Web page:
“The intangibles that he brings, if you give him a shot, you’re going to fall in love with those intangibles and you’re going to find out when you work with him on a daily basis that he’s more gifted than you give him credit for physically ... He wants to win and does more to help you win than any player you could have ever imagined. It’s very rare when a player wants to win more than a coaching staff. He’s one of those rare players.”
Which coach said this of Fred VanVleet? Dwane Casey? Nick Nurse? Rex Kalamian? Jerry Stackhouse? No, no, no, and no. This was from coach at Wichita State, Gregg Marshall. Although the quote is a couple years old, the same words ring true today.
VanVleet has gone from throwing a draft party, despite knowing he wouldn’t get drafted, to being invited to the biggest NBA party (the Awards Show) as a Sixth Man of the Year finalist.
For the first 13 games of the season, VanVleet was playing a fairly similar role in his rookie campaign — one of the last off the bench, only playing extended minutes during blowouts. In game number 14, the first back-to-back of the season, Dwane Casey finally allowed him to break the 20-minute barrier and the rest, as they say, was history. The Raptors would go on to win 51 of their next 69 games (.739 winning%) with Steady Freddie captaining the league’s no. 2 five-man lineup (minimum 300 total minutes played).
Let’s start with the obvious: Fred VanVleet steered the ship for the NBA’s best bench lineup (by Net Rating). While there have been significant improvements in each of the Bench Broskis — C.J. Miles, Jakob Poeltl, Pascal Siakam, and Delon Wright — there’s no question the Shocker alum was the spark that lit the Bench Mob’s fire. He had a steady hand on offense (with a top 10 ranking in Assist/Turnover ratio), and was also a menacing force on defense, ranking 3rd behind Eric Gordon and Steph Curry in Net Rating.
There’s normally some diminishing returns when end-of-bench players get a boost in minutes, but that was not the case for VanVleet this season. While his minutes have more than doubled (from 7.9 to 20 per game), his shooting numbers went up across the board — FG%, TS%, 3PT%, eFG%.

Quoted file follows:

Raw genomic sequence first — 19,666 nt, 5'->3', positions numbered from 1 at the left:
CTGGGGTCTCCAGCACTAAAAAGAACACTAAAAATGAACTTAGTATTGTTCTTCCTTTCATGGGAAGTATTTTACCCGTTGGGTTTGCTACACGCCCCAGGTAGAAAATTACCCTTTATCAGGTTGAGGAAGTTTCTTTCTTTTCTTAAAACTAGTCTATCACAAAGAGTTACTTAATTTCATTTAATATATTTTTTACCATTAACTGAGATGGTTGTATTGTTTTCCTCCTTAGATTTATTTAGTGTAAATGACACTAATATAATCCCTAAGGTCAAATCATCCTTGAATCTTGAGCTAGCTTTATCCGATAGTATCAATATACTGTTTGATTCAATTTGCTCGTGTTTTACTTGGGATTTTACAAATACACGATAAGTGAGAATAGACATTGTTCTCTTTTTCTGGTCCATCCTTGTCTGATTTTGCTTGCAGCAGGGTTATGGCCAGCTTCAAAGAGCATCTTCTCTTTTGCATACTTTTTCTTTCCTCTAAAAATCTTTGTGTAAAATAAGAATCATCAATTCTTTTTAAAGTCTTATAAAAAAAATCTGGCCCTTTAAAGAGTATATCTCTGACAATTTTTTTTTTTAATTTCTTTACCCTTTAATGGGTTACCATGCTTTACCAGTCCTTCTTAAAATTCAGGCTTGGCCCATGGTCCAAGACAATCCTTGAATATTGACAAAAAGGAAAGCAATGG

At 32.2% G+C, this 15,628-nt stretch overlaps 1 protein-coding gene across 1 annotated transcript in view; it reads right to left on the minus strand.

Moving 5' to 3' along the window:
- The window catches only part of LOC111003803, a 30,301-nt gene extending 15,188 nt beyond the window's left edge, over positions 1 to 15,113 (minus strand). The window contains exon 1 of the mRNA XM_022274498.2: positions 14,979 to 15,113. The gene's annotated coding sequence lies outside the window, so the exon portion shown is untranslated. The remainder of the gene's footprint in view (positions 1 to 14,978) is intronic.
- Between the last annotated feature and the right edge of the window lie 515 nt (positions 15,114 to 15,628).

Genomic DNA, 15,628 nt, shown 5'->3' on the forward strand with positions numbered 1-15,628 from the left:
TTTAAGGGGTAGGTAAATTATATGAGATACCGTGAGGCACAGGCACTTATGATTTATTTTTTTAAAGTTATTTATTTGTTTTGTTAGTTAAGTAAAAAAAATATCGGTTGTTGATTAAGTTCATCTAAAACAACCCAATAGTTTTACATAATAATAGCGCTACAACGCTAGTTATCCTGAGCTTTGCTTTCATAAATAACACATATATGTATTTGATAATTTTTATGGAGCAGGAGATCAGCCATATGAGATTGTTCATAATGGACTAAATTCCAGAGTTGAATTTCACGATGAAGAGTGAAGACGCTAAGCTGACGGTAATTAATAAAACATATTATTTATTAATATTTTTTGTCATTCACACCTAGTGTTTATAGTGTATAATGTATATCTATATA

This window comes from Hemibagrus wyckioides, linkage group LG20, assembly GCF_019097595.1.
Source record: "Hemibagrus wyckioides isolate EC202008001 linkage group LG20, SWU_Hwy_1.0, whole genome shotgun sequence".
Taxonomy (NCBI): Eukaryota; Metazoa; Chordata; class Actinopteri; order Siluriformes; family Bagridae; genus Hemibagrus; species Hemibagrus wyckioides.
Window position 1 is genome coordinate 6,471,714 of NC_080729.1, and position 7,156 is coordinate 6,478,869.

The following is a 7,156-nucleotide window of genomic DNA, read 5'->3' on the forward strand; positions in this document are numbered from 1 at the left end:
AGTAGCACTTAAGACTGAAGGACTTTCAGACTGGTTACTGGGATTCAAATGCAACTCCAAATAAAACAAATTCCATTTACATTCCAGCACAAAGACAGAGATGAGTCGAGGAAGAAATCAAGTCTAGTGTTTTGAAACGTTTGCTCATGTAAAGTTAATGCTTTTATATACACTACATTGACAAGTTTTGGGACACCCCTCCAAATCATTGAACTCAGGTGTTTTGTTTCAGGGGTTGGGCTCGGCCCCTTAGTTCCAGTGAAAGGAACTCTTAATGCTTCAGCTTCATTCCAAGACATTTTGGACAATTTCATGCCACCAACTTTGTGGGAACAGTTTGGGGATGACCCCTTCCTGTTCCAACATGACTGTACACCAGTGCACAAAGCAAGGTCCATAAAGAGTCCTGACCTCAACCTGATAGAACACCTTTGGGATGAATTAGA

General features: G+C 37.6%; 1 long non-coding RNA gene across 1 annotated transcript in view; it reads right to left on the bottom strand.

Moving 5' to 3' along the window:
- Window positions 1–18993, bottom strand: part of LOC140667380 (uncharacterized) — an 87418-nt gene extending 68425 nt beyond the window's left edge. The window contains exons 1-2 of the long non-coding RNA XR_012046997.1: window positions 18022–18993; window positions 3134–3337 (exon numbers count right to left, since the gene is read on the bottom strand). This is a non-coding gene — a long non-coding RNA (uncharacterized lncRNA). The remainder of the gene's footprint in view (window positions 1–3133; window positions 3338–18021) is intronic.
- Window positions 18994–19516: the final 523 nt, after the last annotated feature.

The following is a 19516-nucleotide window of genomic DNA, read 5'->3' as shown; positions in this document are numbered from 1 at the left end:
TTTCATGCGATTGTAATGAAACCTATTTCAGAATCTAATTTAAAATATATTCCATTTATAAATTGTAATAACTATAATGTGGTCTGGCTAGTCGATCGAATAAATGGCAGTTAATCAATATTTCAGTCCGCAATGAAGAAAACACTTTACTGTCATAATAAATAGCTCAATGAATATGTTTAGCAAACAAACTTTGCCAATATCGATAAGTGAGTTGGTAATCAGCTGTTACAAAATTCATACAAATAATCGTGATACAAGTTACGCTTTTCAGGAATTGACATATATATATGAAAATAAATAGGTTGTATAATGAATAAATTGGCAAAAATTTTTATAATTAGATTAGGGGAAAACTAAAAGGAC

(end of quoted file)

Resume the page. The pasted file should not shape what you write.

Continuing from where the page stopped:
His ability to knock down shots beyond the arc — FVV ranked among the league leaders in catch-and-shoot threes — combined with his aforementioned ability to protect the rock, opened up the playbook for coach Casey. VanVleet was routinely inserted with the starters (replacing OG Anunoby) to close out games. In late-game situations, opponents would double whenever the ball was in the hands of either Kyle Lowry or DeMar DeRozan. This would just open up VanVleet, an ideal outlet who was well-equipped to take advantage of the subsequent 4-on-3. Whether it was as another shooter or playmaker, Steady Freddie was the perfect complement to the All-Star duo’s drive-and-kicks.
His impact carried over into the playoffs, despite playing through an injury (more on this below), as he ranked no. 1 in Offensive Rating during the playoffs (min. 15 minutes/game).
Raptors fans have endured years of bad draft nights that included under-whelming lottery picks, failed projects, and missed opportunities. Masai Ujiri has more than made up for it over the last three drafts. Looking back at the 2016 Draft, here’s a list of the top performers, based on career VORP: 1) Ben Simmons; 2) Jakob Poeltl; 3) Pascal Siakam; 4) Fred VanVleet.
And again, FVV wasn’t even drafted.
When you’re a man of VanVleet’s physical stature, it’s easy to point to his height as a deterrent to success. But, as I’ve noted above, that simply hasn’t been the case. Instead, I’m going to deflect the “bad” to former coach, Dwane Casey. His decision to play the entire roster on regular minutes in the final game of the season when health was the no. 1 priority, was ridiculous at the time and downright asinine after-the-fact.
We all know what happened next. VanVleet collided with Bam Adebayo in the fourth quarter, injuring his right shoulder, and causing him to play at less than 100% (or not at all) during the playoff run. Sliding Doors moment in Game 1 vs. Cleveland: FVV probably hits one of those the game-winning threes. Or doesn’t have his worst shooting game of the season from beyond the arc (1-of-7 from three) in a buzzer-beating Game 3 loss in Cleveland. Ah, what could have been.
The Grade: A
I’m not sure what else VanVleet could have done to get an A+, so consider this a downgrade based on a lot of nitpicking — the missed Game 1 buzzer-beater, the impending restricted free agency cost, another chip on his shoulder for continued improvement. Fred has exceeded every expectation we had going into the season. His work ethic, playmaking abilities, and high basketball IQ will surely make him a scorching hot commodity who could fit into any team’s system. Ujiri will have to work some serious magic to keep arguably the third most important player on the team, while managing a tight salary cap situation.
Whatever the cost, VanVleet has earned it. He’s been a winner throughout his basketball life — All-State first-team selection in Illinois; Missouri Valley Conference player of the year with Wichita State (twice!); and D-League champion with the Raptors 905. That kind of pedigree and fire is what can carry the Raptors into the post-DeMar DeRozan/Kyle Lowry era.